This course has three interrelated goals: (i) to develop an intuitive understanding of the thermodynamic forces that control the structure of biological macromolecules and the evolution of life, (ii) to learn how to apply that understanding to experimental analyses of macromolecular interactions, and (iii) to master the use of molecular graphics software for understanding and interpreting macromolecular structures and interactions. The lectures develop the essential thermodynamic theory from the ground up, starting from a review of the relevant physical forces (Newton's and Coulomb's Laws) and culminating with an intuitive explanation of how complex biological organisms can evolve spontaneously, in a universe in which all natural processes are driven by increasing randomness or entropy, as specified by the 2nd Law of Thermodynamics. Subsequent lectures elaborate how these thermodynamic principles govern the formation and interaction of macromolecular structures, which represent the physical foundation for the evolution of life, and how the same principles are applied to analyze related experimental data. The problem sets for the course focus on practical applications of these principles to the analysis of data from common experiments used by molecular biologists to characterize macromolecular interactions. Extensive use is made of molecular graphics software throughout the semester, including in the problem sets, based on instruction provided in both the lectures and recitation sections. The course is designed to develop a deep understanding of the physical mechanisms controlling macromolecular interactions while simultaneously empowering students to critically read related literature and rigorously design and analyze related experiments themselves.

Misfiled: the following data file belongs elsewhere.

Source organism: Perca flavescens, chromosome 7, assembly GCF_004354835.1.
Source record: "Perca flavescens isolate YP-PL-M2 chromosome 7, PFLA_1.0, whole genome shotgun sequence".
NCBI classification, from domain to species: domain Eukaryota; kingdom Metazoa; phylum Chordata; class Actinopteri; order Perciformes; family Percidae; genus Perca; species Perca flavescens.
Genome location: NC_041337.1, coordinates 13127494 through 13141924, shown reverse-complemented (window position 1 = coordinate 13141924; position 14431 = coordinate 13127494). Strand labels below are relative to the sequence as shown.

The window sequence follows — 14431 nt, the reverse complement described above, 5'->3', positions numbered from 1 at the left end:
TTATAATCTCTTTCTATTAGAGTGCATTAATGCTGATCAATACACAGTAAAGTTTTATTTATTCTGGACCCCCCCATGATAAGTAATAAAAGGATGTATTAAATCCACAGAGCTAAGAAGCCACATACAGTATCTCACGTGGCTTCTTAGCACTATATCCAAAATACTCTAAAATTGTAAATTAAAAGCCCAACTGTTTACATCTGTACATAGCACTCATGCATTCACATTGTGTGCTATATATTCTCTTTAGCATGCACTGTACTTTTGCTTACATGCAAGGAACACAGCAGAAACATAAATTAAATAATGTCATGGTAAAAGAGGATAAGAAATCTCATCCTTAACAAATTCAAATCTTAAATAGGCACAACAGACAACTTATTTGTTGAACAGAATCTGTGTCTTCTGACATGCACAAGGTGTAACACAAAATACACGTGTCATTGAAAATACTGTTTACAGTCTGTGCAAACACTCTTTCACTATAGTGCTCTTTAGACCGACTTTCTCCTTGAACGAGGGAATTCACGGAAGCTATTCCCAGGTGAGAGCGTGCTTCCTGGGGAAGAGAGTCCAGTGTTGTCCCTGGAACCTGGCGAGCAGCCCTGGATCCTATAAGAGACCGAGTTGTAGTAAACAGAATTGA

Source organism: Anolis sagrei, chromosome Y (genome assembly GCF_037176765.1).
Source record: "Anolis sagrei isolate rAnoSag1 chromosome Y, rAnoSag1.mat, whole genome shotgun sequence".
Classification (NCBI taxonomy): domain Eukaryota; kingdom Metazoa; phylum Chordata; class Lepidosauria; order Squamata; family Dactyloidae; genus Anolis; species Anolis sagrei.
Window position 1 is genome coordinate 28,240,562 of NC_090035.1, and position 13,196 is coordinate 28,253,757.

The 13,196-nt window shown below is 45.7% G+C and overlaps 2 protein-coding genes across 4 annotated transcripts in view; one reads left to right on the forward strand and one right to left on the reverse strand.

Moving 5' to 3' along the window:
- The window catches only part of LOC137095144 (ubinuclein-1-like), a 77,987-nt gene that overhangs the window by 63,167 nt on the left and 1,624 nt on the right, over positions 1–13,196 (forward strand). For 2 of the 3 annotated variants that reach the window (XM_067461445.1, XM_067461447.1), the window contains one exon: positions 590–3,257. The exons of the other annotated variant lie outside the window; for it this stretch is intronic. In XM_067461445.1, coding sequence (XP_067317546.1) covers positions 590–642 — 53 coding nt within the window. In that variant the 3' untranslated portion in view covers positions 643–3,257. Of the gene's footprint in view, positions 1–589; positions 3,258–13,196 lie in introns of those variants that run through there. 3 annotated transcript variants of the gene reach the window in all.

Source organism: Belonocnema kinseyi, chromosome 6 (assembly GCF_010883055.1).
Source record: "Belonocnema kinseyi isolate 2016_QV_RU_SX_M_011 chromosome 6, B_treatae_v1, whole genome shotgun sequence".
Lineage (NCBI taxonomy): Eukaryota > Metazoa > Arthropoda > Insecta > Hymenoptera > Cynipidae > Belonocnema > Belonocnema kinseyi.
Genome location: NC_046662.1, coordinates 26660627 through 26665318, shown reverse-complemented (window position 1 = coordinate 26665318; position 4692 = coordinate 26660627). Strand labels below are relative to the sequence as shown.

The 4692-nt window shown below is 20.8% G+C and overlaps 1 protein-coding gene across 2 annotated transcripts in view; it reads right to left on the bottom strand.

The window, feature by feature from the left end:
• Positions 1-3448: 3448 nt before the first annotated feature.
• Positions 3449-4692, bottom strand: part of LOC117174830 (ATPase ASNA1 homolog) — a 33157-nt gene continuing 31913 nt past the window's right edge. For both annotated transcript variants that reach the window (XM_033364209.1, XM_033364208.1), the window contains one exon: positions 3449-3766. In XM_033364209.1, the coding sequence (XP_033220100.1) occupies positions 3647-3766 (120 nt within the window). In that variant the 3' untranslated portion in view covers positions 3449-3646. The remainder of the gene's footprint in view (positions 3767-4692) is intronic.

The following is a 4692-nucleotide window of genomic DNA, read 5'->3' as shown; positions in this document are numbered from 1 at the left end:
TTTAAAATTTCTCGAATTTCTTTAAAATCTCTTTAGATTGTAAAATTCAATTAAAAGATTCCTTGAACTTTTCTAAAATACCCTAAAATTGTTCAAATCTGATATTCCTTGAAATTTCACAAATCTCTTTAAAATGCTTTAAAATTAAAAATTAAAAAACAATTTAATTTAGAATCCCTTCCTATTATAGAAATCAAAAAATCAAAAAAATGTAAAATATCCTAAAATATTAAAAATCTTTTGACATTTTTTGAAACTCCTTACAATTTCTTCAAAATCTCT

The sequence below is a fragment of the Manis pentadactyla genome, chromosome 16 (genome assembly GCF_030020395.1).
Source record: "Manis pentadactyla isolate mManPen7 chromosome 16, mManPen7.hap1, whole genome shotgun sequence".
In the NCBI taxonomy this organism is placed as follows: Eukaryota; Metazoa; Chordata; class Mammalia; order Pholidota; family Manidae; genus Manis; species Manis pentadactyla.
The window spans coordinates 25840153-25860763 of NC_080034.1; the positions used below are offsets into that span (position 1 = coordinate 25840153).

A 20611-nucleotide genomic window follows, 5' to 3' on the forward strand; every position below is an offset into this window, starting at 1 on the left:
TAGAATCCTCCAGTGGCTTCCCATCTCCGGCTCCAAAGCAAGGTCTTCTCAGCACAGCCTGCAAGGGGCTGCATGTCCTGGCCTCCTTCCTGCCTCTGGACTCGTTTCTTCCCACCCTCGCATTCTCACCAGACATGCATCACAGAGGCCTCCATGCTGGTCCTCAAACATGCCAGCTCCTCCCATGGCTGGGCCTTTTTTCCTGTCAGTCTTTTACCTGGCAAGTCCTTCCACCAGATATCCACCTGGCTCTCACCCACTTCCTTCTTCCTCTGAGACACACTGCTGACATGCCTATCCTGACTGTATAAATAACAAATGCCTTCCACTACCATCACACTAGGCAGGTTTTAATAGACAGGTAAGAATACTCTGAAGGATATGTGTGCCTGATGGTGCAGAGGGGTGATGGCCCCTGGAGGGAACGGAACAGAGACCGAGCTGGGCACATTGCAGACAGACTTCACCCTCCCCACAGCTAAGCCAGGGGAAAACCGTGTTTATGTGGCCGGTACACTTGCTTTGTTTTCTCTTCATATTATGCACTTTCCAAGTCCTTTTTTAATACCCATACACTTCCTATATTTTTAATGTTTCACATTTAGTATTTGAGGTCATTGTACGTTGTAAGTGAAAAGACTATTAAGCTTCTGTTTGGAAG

Department of Biological Sciences
500 Fairchild Center
Mail Code 2401
1212 Amsterdam Avenue
New York, NY 10027